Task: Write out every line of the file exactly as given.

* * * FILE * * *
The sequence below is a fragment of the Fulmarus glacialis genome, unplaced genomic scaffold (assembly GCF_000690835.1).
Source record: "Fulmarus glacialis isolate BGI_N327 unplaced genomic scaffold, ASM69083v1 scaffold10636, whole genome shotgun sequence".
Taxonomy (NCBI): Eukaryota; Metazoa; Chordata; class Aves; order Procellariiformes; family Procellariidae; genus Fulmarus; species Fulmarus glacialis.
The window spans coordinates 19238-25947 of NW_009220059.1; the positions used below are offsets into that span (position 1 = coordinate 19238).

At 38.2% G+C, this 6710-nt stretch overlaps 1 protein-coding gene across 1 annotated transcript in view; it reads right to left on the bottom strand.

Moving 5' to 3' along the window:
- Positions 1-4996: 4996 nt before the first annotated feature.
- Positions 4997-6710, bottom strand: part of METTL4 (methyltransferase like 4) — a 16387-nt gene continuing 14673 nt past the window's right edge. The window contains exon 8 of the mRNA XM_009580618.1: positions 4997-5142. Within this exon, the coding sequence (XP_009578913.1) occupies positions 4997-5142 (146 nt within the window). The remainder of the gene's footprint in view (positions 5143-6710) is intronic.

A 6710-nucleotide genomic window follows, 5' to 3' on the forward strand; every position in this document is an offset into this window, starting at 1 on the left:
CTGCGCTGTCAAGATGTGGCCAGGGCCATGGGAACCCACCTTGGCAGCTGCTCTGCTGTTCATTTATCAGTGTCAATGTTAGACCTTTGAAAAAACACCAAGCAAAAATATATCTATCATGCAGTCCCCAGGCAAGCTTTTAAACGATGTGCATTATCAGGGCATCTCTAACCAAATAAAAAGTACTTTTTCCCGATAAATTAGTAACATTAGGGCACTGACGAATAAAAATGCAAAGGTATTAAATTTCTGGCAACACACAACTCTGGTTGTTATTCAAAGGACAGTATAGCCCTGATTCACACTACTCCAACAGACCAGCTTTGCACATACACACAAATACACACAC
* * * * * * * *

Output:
The sequence below is a fragment of the Fulmarus glacialis genome, unplaced genomic scaffold (assembly GCF_000690835.1).
Source record: "Fulmarus glacialis isolate BGI_N327 unplaced genomic scaffold, ASM69083v1 scaffold10636, whole genome shotgun sequence".
Taxonomy (NCBI): Eukaryota; Metazoa; Chordata; class Aves; order Procellariiformes; family Procellariidae; genus Fulmarus; species Fulmarus glacialis.
The window spans coordinates 19238-25947 of NW_009220059.1; the positions used below are offsets into that span (position 1 = coordinate 19238).

At 38.2% G+C, this 6710-nt stretch overlaps 1 protein-coding gene across 1 annotated transcript in view; it reads right to left on the bottom strand.

Moving 5' to 3' along the window:
- Positions 1-4996: 4996 nt before the first annotated feature.
- Positions 4997-6710, bottom strand: part of METTL4 (methyltransferase like 4) — a 16387-nt gene continuing 14673 nt past the window's right edge. The window contains exon 8 of the mRNA XM_009580618.1: positions 4997-5142. Within this exon, the coding sequence (XP_009578913.1) occupies positions 4997-5142 (146 nt within the window). The remainder of the gene's footprint in view (positions 5143-6710) is intronic.

A 6710-nucleotide genomic window follows, 5' to 3' on the forward strand; every position in this document is an offset into this window, starting at 1 on the left:
CTGCGCTGTCAAGATGTGGCCAGGGCCATGGGAACCCACCTTGGCAGCTGCTCTGCTGTTCATTTATCAGTGTCAATGTTAGACCTTTGAAAAAACACCAAGCAAAAATATATCTATCATGCAGTCCCCAGGCAAGCTTTTAAACGATGTGCATTATCAGGGCATCTCTAACCAAATAAAAAGTACTTTTTCCCGATAAATTAGTAACATTAGGGCACTGACGAATAAAAATGCAAAGGTATTAAATTTCTGGCAACACACAACTCTGGTTGTTATTCAAAGGACAGTATAGCCCTGATTCACACTACTCCAACAGACCAGCTTTGCACATACACACAAATACACACAC